PestScan from PestPatrol is a web-based program that runs right from the PestPatrol website, downloading just a few small components to the user's computer. It is designed to provide a quick and easy way to scan Windows PCs for spyware, keyloggers, and other computer pests in the places they are most likely to be hiding. The PestScan results link directly to PestPatrol's extensive pest information database, enabling users to find out exactly what the threat level is.

I haven't tried this yet. Let me know how it works for you.


[ Hardware: Palm Unveils the Tungsten T2 ]

Palm, Inc. today introduced the Palm Tungsten T2 handheld, with the emphasis on multimedia features:


-- 32MB SDRAM (29.5MB user available) of memory for twice the storage capacity of the original Tungsten T handheld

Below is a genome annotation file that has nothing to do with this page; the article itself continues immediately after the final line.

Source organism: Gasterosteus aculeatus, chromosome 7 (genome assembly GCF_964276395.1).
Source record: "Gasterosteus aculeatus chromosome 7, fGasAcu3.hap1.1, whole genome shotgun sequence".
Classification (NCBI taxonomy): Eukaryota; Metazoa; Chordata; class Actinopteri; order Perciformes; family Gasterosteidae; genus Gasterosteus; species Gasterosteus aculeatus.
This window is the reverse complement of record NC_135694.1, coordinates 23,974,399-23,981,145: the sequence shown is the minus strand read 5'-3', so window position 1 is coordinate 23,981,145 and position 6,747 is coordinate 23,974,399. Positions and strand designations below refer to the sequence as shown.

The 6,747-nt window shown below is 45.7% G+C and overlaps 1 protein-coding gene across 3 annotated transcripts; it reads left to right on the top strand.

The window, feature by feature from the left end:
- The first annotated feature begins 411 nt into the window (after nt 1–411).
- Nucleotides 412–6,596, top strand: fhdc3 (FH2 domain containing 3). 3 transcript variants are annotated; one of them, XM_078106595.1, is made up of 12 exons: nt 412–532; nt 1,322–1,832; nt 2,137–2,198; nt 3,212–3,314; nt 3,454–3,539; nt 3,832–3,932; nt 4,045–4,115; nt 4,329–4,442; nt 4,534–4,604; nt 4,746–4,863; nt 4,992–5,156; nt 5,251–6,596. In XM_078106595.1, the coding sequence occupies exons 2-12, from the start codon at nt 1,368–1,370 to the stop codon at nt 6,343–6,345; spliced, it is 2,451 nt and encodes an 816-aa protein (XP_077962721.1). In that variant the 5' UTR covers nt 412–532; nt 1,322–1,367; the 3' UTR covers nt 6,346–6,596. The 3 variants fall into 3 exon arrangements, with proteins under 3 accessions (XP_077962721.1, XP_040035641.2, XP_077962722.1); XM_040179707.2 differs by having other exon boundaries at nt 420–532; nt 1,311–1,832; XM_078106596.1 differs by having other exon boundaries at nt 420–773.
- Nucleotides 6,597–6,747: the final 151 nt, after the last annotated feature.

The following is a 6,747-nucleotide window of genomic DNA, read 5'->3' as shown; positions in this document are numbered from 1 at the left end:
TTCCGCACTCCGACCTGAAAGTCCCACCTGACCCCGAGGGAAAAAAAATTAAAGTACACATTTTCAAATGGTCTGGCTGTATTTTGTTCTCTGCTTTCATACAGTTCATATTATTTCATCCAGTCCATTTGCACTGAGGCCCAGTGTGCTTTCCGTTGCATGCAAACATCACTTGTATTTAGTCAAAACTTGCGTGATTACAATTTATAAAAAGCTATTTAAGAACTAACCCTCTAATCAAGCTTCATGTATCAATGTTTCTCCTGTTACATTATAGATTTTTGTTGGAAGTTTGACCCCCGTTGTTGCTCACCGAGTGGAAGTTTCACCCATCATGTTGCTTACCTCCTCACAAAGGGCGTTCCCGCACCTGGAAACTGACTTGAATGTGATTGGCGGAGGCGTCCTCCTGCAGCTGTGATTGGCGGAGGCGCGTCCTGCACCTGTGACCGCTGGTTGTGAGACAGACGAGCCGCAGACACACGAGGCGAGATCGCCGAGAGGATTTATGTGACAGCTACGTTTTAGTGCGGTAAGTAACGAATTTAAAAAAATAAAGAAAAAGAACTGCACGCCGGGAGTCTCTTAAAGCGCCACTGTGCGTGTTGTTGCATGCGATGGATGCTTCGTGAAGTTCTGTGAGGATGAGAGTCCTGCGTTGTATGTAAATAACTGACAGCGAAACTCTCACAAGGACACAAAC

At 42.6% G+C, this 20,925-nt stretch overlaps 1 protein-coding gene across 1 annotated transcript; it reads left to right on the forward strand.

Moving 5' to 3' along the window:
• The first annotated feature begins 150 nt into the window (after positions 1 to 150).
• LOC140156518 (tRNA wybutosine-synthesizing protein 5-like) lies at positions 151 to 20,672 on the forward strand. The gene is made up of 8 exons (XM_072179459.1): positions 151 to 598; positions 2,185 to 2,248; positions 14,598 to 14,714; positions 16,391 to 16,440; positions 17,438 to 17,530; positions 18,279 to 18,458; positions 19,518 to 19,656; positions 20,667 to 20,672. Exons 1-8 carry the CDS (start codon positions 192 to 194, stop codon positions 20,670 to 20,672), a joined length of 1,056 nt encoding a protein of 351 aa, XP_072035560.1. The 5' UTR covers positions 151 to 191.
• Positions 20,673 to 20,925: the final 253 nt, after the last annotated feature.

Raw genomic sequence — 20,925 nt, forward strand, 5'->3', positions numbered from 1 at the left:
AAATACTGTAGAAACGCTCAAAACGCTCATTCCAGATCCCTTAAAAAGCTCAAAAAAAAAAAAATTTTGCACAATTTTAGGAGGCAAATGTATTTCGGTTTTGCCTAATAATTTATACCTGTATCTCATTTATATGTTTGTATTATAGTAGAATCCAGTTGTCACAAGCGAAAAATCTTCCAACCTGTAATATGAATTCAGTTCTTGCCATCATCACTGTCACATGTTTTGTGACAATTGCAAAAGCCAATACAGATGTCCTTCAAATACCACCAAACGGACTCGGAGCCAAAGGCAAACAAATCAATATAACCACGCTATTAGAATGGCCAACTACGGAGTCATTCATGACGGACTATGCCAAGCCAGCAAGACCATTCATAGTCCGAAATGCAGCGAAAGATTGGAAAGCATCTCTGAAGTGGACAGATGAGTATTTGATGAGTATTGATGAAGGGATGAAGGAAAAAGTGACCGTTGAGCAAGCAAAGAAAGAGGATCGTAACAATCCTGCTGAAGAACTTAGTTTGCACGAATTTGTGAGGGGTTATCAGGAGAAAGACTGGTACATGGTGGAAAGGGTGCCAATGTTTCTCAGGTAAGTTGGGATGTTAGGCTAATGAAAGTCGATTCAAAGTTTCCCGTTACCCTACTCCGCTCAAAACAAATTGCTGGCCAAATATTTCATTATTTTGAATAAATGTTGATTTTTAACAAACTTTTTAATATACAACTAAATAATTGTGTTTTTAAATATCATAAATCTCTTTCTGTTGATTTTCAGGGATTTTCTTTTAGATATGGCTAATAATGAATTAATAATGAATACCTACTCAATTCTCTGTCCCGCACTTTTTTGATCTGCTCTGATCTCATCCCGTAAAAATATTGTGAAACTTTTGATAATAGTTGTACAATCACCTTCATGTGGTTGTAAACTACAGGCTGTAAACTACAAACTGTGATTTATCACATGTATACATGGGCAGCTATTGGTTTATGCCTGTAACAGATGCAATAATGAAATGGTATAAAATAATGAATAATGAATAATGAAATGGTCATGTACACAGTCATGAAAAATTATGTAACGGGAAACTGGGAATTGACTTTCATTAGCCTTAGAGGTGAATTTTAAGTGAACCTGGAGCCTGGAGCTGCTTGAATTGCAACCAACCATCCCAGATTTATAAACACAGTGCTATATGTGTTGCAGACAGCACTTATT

-- Palm's sharpest color screen -- a high-resolution 320 x 320 transflective TFT display -- for better indoor and outdoor viewing
-- Built-in wireless communication suite -- Bluetooth, feature-rich email client, SMS, and web browser
-- The latest Palm OS(R), v5.2.1, with updated software features, including Graffiti(R) 2 and on-screen writing for input in the Tungsten T2 handheld's compact mode
-- MP3, video playback, and photo software for listening to music files, playing movie trailers, and storing photos(1)

The Palm Tungsten T2 handheld debuts at $399 (all prices estimated U.S. street price). Also effective today, Palm announced the price reduction of two current handhelds. The Palm m130 handheld is reduced from $199 to $179, and the Palm m515 handheld is reduced from $299 to $249.


[ Update: Google ]



Further to my earlier report about Google's updated toolbar, check out their more advanced news search. Not bad.

(This link was from the excellent Search Engine Lowdown blog by Andy Beal.)